Thanks Daniel. Same questions to you :)


On 22 July 2014 08:50, Adam Wenham <adamwenham64 / gmail.com> wrote:

> Thanks Ryan. So it seems old, and not particularly widespread these days.
> Is the technique still relevant? Or just a stepping stone on the way to
> better TDD and BDD tools and techniques? The Wikipedia page says that it's
> there to augment unit and integration testing, but is it really necessary
> in creating robust software? Does it fill a niche that actually needs to be
> filled?
>
>
> On 22 July 2014 08:30, Ryan Davis <ryand-ruby / zenspider.com> wrote:
>
>>
>> On Jul 22, 2014, at 0:12, Adam Wenham <adamwenham64 / gmail.com> wrote:
>>
>> > Hi all,
>> >
>> > I'm been reading The Pragmatic Programmer and have come across the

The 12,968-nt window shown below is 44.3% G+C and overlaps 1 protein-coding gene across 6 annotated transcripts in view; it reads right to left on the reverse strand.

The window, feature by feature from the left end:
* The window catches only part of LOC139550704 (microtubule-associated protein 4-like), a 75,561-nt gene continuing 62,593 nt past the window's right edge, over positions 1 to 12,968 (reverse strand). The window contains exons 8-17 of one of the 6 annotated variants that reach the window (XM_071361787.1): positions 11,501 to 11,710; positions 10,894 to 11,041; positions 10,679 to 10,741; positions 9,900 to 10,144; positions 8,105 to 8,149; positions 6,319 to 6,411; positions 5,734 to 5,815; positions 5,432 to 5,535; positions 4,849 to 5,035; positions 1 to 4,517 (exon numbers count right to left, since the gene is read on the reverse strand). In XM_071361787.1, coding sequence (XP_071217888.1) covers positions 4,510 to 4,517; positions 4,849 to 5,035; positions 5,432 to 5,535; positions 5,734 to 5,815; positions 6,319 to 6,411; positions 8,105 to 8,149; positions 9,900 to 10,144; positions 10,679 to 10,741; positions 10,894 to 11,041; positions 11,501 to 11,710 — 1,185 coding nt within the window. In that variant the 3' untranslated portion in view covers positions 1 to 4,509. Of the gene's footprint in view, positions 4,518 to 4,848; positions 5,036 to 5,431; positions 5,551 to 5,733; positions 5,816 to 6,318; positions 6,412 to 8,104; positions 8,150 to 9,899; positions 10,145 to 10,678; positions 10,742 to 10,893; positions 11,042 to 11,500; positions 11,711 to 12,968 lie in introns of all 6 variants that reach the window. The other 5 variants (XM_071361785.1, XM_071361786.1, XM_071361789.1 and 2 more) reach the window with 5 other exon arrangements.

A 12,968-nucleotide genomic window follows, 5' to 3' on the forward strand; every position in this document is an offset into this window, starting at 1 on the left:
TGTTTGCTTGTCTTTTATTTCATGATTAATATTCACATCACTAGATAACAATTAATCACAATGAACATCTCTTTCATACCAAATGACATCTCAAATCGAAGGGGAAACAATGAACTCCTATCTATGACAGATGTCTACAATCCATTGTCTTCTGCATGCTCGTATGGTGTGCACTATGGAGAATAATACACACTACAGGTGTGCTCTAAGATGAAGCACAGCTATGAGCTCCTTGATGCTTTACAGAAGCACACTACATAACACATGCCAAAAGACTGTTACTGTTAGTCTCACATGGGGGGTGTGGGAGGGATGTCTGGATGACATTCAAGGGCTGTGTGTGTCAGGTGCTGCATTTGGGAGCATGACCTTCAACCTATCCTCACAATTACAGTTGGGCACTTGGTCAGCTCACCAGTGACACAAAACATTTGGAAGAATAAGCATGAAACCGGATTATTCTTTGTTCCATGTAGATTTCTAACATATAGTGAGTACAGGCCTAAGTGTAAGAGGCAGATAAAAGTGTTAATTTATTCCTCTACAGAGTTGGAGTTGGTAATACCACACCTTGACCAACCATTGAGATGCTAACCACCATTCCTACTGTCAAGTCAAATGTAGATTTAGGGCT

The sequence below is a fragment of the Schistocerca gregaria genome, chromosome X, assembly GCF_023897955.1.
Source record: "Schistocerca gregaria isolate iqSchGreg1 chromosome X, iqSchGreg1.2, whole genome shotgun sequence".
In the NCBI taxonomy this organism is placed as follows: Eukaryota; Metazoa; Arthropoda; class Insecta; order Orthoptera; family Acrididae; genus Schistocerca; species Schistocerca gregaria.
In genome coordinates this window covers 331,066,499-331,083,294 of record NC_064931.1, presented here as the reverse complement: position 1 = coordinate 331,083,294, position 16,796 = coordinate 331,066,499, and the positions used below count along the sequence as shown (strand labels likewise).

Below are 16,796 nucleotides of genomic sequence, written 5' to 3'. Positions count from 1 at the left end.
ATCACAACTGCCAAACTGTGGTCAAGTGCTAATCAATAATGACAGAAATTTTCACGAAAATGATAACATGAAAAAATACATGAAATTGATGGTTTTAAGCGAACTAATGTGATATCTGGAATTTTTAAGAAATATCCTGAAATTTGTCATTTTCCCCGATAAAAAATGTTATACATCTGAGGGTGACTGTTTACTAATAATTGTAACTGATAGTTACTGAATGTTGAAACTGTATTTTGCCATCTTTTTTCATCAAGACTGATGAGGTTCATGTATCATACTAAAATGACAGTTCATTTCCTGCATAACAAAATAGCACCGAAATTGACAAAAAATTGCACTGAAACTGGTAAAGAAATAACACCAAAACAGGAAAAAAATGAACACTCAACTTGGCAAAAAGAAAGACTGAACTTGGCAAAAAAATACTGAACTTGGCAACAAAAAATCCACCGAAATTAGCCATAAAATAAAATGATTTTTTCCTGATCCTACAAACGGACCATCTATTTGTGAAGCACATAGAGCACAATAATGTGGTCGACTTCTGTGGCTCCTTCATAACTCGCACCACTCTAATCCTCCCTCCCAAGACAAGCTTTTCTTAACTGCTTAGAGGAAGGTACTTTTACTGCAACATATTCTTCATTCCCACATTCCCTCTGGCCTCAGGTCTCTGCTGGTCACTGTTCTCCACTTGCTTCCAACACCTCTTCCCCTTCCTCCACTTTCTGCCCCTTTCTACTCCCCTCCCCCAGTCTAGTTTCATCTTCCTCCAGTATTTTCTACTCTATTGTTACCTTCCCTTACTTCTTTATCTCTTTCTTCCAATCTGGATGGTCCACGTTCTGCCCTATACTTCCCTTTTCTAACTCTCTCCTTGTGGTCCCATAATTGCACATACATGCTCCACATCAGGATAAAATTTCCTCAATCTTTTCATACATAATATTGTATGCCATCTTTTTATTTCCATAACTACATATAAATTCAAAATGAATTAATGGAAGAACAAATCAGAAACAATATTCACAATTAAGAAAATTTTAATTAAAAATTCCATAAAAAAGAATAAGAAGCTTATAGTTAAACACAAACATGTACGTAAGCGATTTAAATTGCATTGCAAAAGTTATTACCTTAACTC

>> concept of 'Design by Contract' (
>> http://en.wikipedia.org/wiki/Design_by_contract), which is a concept I
>> haven't come across before.
>> >
>> > It seems like quite a useful technique, so I was wondering what all of
>> your thoughts were on the technique in general, and also the benefits,
>> drawbacks and alternatives to it's application in Ruby programming
>> specifically.
>>
>> I played with it back in the day when I was evaluating eiffel (DBC was
>> first popularized by Bertrand Meyer, designer of the eiffel language). I
>> know there was at least one library back in the day for DBC in ruby, but
>> I've never used any of them. You might want to check this one out:
>>
>> https://rubygems.org/gems/dbc
>>
>> It's old, but I doubt that matters for this topic.
>>
>>
>
>
> --
> == If you're doing it alone, you're probably doing it wrong ==
>



-- 
== If you're doing it alone, you're probably doing it wrong ==